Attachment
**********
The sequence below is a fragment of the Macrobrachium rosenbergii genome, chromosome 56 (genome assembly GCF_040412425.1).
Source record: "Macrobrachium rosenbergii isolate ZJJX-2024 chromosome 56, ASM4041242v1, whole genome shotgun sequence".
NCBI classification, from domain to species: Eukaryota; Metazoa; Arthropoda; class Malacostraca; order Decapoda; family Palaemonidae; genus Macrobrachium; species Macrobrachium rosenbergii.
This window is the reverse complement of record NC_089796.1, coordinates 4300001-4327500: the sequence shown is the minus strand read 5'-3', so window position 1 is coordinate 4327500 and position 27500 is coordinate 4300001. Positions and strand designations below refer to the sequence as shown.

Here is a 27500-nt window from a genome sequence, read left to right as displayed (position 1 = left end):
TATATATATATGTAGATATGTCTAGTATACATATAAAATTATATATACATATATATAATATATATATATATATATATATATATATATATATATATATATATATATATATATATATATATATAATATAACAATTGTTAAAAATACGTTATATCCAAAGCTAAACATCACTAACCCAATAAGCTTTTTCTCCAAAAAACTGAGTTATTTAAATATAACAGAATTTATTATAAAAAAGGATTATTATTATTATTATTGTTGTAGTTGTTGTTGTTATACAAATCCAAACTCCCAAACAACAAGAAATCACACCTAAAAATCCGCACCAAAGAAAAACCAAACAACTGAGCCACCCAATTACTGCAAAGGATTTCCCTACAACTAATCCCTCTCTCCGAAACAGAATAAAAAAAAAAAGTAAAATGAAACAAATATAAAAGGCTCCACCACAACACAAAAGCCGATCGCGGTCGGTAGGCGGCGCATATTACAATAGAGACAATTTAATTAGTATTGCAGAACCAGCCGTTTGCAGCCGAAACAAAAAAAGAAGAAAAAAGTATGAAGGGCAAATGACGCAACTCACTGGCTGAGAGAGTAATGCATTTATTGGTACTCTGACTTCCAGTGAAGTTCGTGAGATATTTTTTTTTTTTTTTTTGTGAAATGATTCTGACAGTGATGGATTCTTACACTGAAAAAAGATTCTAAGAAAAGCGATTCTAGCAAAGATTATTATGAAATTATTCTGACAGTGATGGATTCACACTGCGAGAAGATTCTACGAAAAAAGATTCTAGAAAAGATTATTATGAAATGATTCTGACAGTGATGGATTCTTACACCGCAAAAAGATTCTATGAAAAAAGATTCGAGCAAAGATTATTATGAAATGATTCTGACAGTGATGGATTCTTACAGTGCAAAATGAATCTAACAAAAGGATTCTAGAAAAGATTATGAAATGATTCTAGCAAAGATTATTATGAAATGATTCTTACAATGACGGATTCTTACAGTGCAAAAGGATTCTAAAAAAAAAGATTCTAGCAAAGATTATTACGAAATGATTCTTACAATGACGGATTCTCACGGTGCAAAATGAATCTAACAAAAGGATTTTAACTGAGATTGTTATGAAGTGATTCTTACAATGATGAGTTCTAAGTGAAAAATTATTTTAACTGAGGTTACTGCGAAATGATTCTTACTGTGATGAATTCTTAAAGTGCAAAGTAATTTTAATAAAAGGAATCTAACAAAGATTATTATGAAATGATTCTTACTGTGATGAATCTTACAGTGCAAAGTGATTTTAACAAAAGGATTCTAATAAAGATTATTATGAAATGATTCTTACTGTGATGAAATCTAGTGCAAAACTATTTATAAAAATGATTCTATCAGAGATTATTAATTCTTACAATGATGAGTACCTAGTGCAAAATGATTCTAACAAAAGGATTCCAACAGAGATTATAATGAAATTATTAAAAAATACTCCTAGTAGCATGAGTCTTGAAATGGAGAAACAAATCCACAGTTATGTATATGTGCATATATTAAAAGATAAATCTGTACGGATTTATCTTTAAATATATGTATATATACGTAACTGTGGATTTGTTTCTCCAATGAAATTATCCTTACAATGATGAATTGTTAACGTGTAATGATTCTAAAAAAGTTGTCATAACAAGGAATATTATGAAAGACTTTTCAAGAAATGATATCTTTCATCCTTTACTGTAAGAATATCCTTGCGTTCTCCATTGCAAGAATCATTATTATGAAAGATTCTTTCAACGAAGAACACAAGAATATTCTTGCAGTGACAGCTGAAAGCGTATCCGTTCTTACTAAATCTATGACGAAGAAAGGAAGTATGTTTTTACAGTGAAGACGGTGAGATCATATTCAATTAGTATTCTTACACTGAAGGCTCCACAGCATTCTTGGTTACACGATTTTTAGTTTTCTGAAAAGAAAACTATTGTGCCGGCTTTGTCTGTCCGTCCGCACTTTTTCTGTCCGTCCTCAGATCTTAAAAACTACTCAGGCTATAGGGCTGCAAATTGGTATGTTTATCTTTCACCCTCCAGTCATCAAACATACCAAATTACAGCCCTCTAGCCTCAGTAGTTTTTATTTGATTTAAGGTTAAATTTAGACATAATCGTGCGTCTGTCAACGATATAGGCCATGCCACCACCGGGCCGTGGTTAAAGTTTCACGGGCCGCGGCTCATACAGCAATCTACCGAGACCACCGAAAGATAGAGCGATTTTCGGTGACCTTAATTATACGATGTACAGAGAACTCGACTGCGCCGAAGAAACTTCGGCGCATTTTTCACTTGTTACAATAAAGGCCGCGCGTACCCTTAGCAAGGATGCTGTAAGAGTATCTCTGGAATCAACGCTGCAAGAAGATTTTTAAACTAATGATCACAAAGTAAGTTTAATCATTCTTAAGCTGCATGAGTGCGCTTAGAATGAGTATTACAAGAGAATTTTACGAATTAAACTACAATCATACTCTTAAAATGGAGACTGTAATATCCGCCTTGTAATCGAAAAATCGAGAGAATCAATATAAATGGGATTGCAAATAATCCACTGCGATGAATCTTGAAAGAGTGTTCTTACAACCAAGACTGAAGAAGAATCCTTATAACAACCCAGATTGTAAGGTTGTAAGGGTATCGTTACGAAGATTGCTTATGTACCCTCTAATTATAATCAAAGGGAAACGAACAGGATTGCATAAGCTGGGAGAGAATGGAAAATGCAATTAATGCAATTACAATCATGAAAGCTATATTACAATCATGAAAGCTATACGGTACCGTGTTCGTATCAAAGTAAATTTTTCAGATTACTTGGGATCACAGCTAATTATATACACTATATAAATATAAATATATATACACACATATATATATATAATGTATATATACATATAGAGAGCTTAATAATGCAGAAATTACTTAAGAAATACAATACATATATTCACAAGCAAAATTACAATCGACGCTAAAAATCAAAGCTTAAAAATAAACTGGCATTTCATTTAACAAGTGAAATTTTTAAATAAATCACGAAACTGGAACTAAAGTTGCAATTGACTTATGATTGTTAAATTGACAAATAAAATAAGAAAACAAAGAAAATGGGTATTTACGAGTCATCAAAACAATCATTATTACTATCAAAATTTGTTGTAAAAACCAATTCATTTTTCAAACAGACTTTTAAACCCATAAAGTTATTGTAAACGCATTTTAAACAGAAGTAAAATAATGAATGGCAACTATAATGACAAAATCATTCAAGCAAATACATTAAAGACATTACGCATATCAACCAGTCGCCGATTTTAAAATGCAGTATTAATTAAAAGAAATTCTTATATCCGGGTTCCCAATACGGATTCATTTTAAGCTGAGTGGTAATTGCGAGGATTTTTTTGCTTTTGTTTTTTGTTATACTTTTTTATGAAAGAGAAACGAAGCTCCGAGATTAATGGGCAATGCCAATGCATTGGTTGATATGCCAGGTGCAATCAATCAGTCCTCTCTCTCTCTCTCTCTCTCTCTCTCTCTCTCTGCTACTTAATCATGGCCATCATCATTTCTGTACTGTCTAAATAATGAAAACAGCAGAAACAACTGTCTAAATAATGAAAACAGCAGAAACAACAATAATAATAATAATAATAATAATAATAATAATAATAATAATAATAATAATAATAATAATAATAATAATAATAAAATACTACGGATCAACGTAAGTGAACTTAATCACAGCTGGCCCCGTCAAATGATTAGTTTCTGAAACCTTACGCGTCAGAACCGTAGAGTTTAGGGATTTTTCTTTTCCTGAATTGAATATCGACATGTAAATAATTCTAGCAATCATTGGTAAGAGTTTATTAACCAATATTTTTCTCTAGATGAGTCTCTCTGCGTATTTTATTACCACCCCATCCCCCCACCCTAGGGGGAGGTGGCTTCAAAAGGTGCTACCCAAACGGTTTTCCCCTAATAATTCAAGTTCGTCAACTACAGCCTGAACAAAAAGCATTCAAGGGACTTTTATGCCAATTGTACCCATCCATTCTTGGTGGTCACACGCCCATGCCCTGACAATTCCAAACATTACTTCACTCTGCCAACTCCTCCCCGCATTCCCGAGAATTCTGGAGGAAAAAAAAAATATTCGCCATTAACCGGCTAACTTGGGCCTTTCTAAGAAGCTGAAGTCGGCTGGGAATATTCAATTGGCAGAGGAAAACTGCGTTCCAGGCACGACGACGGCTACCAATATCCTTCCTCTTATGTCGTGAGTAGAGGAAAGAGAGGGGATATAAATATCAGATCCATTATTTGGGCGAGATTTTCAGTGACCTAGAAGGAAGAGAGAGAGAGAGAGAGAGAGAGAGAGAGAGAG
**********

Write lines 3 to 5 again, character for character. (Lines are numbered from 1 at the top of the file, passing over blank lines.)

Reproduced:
NCBI classification, from domain to species: Eukaryota; Metazoa; Arthropoda; class Malacostraca; order Decapoda; family Palaemonidae; genus Macrobrachium; species Macrobrachium rosenbergii.
This window is the reverse complement of record NC_089796.1, coordinates 4300001-4327500: the sequence shown is the minus strand read 5'-3', so window position 1 is coordinate 4327500 and position 27500 is coordinate 4300001. Positions and strand designations below refer to the sequence as shown.

Here is a 27500-nt window from a genome sequence, read left to right as displayed (position 1 = left end):